Mr. Birdseye Would Be Proud

As you might imagine, I’m all about food storage and preservation.  And while canning is a great way to go, it’s not a good solution for fresh, fleshy vegetables.  Last year I discovered the poor man’s way to flash freeze veggies and it’s a perfect way to keep seasonal veggies.

Most veggies have a lot of water in them which, when frozen and then thawed, they become very soggy and mushy.  If you can them, they are then only good for soups & stews where you cook the fire out of them anyway.  But what if you want to use them in a stir fry or other recipe that calls for fresh vegetables?  The solution is called flash-freezing and it was patented by Mr. Clarence Birdseye back in the 1920’s.  Here’s how to do it at home.  I usually do this with zucchini, yellow squash, onions, green pepper, avocados, and citrus.  First slice the veggie into no more than 1/2”-thick slices or 1/6 wedge if freezing lemons or limes.

IMG_0039Then lay them out in a single layer on freezer paper that covers a tray that fits in your freezer.  Do not allow them to overlap at all.  I normally use the freezy-thingy that goes inside my Pampered Chef cold vegetable server.  (What is that called?)  Anyway, a cookie sheet will work too.  IMG_0038If you have too many slices, you can layer them with cookie cooling racks in between.  Just be sure that you allow enough room for air to circulate between the layers.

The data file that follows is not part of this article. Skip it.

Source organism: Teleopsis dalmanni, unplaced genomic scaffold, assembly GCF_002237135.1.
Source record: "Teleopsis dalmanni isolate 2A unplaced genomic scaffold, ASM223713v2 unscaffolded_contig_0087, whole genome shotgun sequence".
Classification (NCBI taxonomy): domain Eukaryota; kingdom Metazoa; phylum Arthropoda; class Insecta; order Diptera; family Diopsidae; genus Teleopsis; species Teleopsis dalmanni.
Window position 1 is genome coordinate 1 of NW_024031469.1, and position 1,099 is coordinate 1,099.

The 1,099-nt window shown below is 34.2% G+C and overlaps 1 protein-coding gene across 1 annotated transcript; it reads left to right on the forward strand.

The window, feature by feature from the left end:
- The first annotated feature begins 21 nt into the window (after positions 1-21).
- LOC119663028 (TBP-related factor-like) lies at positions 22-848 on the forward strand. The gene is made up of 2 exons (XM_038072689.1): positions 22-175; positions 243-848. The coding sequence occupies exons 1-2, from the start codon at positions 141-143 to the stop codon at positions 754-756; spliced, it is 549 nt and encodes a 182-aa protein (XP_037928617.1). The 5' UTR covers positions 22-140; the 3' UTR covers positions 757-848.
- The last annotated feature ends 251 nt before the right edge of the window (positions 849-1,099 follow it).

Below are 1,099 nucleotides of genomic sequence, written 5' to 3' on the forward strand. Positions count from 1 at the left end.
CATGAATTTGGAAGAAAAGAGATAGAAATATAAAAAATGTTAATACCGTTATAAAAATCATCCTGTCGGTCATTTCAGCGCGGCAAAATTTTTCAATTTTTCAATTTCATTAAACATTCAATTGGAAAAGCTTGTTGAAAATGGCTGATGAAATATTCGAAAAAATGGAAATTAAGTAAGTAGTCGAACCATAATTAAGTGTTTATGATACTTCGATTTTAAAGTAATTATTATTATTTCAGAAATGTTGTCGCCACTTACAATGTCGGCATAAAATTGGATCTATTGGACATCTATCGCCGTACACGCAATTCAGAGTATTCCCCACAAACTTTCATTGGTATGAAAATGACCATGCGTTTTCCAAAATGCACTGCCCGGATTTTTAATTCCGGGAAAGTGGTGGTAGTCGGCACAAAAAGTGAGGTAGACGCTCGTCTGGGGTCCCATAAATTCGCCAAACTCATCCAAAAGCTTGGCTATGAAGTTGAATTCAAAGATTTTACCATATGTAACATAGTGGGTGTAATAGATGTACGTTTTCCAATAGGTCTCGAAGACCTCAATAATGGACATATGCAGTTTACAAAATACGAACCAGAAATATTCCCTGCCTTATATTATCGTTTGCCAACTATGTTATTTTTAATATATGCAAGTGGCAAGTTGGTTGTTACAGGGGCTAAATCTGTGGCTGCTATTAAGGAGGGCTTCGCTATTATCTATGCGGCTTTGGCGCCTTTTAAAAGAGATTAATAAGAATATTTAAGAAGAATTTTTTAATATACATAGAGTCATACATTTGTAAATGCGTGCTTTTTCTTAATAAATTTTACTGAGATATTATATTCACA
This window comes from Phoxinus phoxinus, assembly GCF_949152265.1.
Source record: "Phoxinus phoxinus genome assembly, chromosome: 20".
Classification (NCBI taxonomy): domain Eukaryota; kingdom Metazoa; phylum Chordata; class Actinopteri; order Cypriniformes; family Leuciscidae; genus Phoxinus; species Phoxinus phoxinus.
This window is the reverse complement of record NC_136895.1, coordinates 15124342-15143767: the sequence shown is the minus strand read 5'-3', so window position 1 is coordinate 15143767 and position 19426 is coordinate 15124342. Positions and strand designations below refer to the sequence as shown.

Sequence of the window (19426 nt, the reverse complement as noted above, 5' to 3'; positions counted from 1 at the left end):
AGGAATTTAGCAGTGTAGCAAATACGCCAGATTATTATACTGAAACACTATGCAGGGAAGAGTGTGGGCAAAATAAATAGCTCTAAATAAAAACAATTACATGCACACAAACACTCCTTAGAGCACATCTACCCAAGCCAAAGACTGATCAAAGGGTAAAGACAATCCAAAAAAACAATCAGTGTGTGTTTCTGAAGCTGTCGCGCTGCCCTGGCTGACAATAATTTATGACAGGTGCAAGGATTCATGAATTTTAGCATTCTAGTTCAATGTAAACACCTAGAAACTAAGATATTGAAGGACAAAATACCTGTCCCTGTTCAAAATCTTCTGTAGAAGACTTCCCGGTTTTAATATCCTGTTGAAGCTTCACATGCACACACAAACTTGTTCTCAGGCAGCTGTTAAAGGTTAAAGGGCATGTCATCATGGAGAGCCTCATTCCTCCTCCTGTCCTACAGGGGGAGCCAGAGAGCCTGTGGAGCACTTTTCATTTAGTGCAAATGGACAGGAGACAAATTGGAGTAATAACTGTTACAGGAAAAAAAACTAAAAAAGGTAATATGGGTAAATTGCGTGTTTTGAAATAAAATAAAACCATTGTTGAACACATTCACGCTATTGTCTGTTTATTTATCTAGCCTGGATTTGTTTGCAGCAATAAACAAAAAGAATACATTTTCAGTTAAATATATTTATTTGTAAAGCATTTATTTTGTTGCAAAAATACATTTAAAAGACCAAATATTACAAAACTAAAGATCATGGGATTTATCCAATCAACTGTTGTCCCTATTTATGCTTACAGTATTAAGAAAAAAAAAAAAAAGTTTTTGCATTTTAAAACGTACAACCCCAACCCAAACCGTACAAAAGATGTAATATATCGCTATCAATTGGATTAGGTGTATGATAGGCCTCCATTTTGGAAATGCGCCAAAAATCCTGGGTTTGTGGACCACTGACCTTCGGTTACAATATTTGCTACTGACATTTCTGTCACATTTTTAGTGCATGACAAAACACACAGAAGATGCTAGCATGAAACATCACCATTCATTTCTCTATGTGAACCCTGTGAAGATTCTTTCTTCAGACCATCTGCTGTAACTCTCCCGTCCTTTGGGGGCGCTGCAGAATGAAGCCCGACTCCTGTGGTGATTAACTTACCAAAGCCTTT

IMG_0040IMG_0042 IMG_0041There’s no need to cover them, just put in the freezer where they can sit there and chill out.

IMG_0043Here’s a very important part.  Freeze them for absolutely no more than one hour.  I set my timer on the microwave for 55 minutes so I don’t go past.  I can’t tell you how many times I’ve done this and when the timer goes off, I think “What’s cooking?  Oh yeah!”  I get so busy doing other things I totally forget that there’s magic going on in my freezer so a timer is an absolute must.

IMG_0049Immediately after removing from the freezer, seal in airtight bags.  If you only have zipper bags, that will work but won’t keep as long.  If you use zipper bags, be sure to “burp” as much air out of them as you can.  This will prevent freezer crystals from forming.

IMG_0057If sealed in the airtight bags, these will keep for months – better than the ones you buy in bags at the store actually.  And when you defrost them to use in a recipe, they will taste and feel as fresh as if you just cut them!

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